How you'll spend your time

  • Lectures / seminars
  • Independent study
  • Placement
48%
52%

Year 1

43%
57%

Year 2

55%
45%

Year 3

How you'll be assessed

  • Written exams
  • Coursework
  • Practical exams
31%
56%
13%

Year 1

12%
75%
13%

Year 2

12%
67%
21%

Year 3

What do the numbers say for

Where there isn’t enough reliable data about this specific course, we’ve shown aggregated data for all courses at this university within the same subject area

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What do students think about this subject here?

Source: NSS

Here's how satisfied past students were – useful to refer to when you’re narrowing down your options. Our student score makes comparisons easier, showing whether satisfaction is high, medium or low compared to other unis.

What do student satisfaction scores tell you?

Overall student satisfaction 69%
Student score 69% MED
Able to access IT resources

86%

Staff made the subject interesting

86%

Library resources are satisfactory

93%

Feedback on work has been helpful

55%

Feedback on work has been prompt

66%

Staff are good at explaining things

83%

Received sufficient advice and support

76%

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Who studies this subject?

Source: HESA

Start building a picture of who you could be studying with by taking a look at the profile of people that have studied this subject here in previous years.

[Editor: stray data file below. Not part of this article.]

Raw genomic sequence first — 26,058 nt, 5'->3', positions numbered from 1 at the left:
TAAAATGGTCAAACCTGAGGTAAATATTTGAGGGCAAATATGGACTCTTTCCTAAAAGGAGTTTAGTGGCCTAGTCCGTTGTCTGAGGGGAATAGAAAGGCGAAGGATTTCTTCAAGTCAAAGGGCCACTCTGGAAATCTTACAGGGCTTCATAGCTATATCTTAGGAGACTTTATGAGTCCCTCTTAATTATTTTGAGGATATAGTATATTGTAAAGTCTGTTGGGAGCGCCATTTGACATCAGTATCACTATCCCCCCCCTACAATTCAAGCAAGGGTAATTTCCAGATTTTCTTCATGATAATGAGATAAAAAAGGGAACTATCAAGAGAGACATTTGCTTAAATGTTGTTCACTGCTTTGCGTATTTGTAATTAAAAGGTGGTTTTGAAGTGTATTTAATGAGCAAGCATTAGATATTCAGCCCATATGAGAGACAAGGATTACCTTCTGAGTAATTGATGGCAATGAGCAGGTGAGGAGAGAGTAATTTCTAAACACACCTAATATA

UK / Non-UK
17% of students here are from outside the UK
Male / Female
65% of students are female
Full-time / Part-time
1% of students are part-time
Typical Ucas points
311 entry points typically achieved by students
2:1 or above
91% of students achieved a 2:1 or above
Drop-out rate
5% of students do not continue into the second year of their course
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What are graduates doing after six months?

Source: DLHE

Here’s what students are up after they graduate from studying this subject here. We’ve analysed the employment rate and salary figures so you can see at a glance whether they’re high, typical or low compared to graduates in this subject from other universities. Remember the numbers are only measured only six months after graduation and can be affected by the economic climate - the outlook may be different when you leave uni. What do graduate employment figures really tell you?

% employed or in further study 94% MED
Average graduate salary £18k MED
Graduates who are other administrative occupations

9%

Graduates who are media professionals

33%

Graduates who are artistic, literary and media occupations

11%

Employment prospects for graduates of this subject

Sources: DLHE & HECSU
Journalism roles are very sought after, and competition fierce. It's not impossible to get into roles with a first degree – quite a few do - but they can often be insecure or on a freelance basis, and a lot of jobs in journalism go to postgraduates. Unpaid work is not the norm for new journalists, but it’s rather more common than for other roles. The skills you can gain from a journalism degree can be useful in a range of industries, and so grads from these courses can be found in a wide range of jobs. London tends to dominate the jobs market for journalism graduates, but 2012 graduates found opportunities elsewhere, particularly in the South East and North West.